April 28, 2019
We arrived in the capital city before 9 am to check out the two possible secure parking lots for Tigger recommended by the owner of the AirBNB we were interested in. She had told us which was the closer to her place (without, of course, actually saying where her place was as we had not officially made a reservation) and we checked out both. The closer one seemed the best option (the price she arranged for us for four weeks was about $160 and the six week price was about $225) and then we had a nightmare trying to make the reservation for a number of reasons but finally by noon we had it done. Since we now had the address, we walked over to the building to wait for her to arrive (as she does not live in the building).
Marisol and her husband Andrés, were most welcoming and their teenage daughter, Denise, helped us with any translation needed. They welcomed us with a fruit bowl, a bottle of wine and a bottle of champagne and showed us around. We are paying $575 US for four weeks, taxes and fees all in! We will likely extend it for two more weeks as Doug can stay here while Fran flies “home” for two weeks.
The apartment is on Bolivar Street on the edge of San Telmo, the oldest neighbourhood in the city and has it large markets on the weekends. We are on the seventh floor, and, yes, there is an elevator – actually three tiny European style ones that fit a max of 3 people (forget it if you have luggage!).
It has one bedroom, a full bathroom with a tub, a full kitchen with a washing machine and plenty of storage which is needed as it’s not that big overall. It has all the amenities including fast internet (fastest we’ve had in South America!), cable TV, AC, a washing machine (bonus!) and the regular kitchen stuff.
After making a few trips back and forth to Tigger, we decided we needed some air and a cold drink – since April is our “dry month” we opted for fountain pop instead of beer – three more days…..
We walked through the Sunday artisan/antique market a bit but it was pretty crowded and we know we have several more Sundays to enjoy it. Andrés had told us about a pizza place nearby, so we stopped around 4 pm and ordered pizza that Doug would pick up at 7 and returned to the apartment to shower and “veg” before dinner.
Buenos Aires is the capital as well as the largest city of Argentina and is considered by many to be the birthplace of the Tango (more about that later). “Buenos Aires” can be translated as “fair winds” or “good airs”. For many years, the name was attributed to a man named Sancho del Campo, who is said to have exclaimed: “How fair are the winds of this land!”, as he arrived. But an historian named Eduardo Madero, in 1882 after conducting extensive research in Spanish archives, ultimately concluded that the name was more closely linked with the devotion of the sailors to Our Lady of Buen Ayre .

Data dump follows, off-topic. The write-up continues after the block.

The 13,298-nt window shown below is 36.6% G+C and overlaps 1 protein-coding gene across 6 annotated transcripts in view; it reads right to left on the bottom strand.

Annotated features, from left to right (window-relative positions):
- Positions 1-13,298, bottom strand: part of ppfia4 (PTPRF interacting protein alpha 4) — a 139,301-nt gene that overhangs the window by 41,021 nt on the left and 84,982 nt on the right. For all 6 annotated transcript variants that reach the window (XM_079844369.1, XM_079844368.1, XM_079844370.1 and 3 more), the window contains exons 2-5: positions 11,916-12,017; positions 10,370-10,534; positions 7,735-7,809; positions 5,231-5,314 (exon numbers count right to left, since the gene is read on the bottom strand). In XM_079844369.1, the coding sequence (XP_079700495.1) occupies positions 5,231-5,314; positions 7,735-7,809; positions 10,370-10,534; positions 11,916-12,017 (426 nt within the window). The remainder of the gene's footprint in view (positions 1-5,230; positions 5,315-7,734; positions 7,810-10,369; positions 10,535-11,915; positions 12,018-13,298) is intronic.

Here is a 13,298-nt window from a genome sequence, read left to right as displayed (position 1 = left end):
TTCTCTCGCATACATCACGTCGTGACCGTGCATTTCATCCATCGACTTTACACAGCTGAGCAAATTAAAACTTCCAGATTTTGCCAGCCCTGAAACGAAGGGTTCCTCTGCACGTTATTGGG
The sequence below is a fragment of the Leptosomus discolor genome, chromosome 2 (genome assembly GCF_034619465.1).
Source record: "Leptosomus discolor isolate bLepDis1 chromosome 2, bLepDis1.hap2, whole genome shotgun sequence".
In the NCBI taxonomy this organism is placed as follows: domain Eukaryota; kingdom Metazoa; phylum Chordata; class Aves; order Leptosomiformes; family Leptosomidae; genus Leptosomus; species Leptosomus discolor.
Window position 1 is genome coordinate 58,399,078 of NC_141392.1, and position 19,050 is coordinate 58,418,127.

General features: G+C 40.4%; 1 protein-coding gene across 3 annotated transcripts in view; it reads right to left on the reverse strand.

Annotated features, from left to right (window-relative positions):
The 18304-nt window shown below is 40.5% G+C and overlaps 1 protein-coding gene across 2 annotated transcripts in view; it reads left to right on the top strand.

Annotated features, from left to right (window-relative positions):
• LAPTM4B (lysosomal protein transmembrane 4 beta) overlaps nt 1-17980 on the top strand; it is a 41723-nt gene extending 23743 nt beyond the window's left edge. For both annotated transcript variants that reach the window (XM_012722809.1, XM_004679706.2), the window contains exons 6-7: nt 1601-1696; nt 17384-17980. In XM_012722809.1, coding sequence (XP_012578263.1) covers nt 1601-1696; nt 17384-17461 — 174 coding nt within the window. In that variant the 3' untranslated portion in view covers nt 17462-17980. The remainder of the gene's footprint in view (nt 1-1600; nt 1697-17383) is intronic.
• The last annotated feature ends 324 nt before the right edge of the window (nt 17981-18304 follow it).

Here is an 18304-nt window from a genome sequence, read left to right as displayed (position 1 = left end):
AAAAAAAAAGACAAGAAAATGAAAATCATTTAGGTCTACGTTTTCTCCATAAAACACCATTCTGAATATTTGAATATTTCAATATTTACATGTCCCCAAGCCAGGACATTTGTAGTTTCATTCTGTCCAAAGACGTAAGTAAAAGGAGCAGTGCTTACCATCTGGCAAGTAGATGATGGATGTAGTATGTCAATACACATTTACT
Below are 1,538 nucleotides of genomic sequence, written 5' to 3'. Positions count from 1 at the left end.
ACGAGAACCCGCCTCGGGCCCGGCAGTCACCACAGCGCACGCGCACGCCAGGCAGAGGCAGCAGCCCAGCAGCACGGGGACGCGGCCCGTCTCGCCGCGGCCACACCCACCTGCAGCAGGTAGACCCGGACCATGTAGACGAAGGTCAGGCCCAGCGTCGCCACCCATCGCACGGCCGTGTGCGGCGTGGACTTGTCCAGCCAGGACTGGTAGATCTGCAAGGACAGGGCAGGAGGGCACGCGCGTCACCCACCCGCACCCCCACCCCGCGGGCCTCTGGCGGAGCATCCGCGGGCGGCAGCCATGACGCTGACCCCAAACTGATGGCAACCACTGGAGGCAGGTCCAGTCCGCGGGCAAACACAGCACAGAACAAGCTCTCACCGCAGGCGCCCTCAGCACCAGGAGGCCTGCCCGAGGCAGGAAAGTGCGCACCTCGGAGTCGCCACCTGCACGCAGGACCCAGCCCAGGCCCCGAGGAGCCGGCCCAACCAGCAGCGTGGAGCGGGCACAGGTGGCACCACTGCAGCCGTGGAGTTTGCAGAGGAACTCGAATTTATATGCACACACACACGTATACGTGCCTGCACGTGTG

The greater Buenos Aires region, which includes 48 neighbourhoods / barrios / communities, constitutes the 4th most populous metropolitan area in all of the Americas (surpassed by Sao Paolo, Mexico City and New York), with a population of around 15.6 million and was considered one of the best cities to live in Latin America in last year. It is the most visited city in South America, and the second-most visited city of Latin America (surpassed only by Mexico City). It has been nicknamed the “Paris” of the Americas for its architecture.
“BA” is a multicultural city, being home to multiple ethnic and religious groups. Several languages are spoken in the city in addition to Spanish, contributing to its culture and the dialect spoken in the city and in some other parts of the country. This is because in the last 150 years the city and the country in general, has been a major recipient of millions of immigrants from all over the world, making it a melting pot where several ethnic groups live together and being considered one of the most diverse cities of all three of the Americas.
During this first week, we did some catch up stuff online, did a lot of laundry, ran errands, reached out to some overlanders we hope to meet at who are also in the city while we are, and did some sightseeing:
- May Day – a holiday and the second day of protests in the streets (a very common occurrence in this city).
- We walked in the area admiring the architecture to the “barrio” of Puerto Madera to see the “Bridge of Women” The Spanish architect, Santiago Calatrava describes the design as a synthesis of the image of a couple dancing the tango.
- Met with our “landlords” for coffee and arranged to stay longer in our apartment without using the “system” – better deal for both parties – we paid $349 USD cash for the additional 17 nights.
- May 2nd, we took an Evita & Peron: Love & History Walking Tour with a guide. Claudio was an excellent guide and a font of information about this topic. We walked nearly 5 km / 3 mi around the city starting at Luna Park where they met and finishing with a cab ride to the cemetery where Eva Peron was finally put to rest.
Eva Perón was one of four children fathered by Juan Duarte although he was never married their mother. She was born on May 7, 1919, in the small and poverty stricken village of Los Toldos, Argentina. After moving to Buenos Aires alone at age fourteen, she had some success as an actress. In 1945 she met Juan Peron at an event in the Luna Park venue – she moved in with him that night. He became president of Argentina the following year after they were married. Eva Perón used her position as first lady to fight for women’s suffrage and improving the lives of the poor, and became a legendary figure to the trade unions and in Argentine politics. She died at the age of 33 in 1952 of cervical cancer during her husband’s second term as president. Nearly 3,000,000 people attended her funeral. Peron was ousted by a coup in 1955 after which he fled the country. He returned in 1970’s and won the presidency once again. He died during his term in 1974. (There is SO much more to this story so feel free to Google them and learn how their lives made an impact on this country.)
- On the tour, we stopped at the Oblesik on the world’s largest boulevard (Avenida 9 de Julio) with SIXTEEN lanes! This monument was built to commemorate the 400th anniversary of the founding of the city back in 1936.
- Saturday night we met up with some overlanding friends at the oldest bar in town.
We’d met Jeff (an American) travelling with his fiance, Cassandra who is Ecuadorian. Their journey ends in a few weeks when they ship to the US. It was fun to catch up.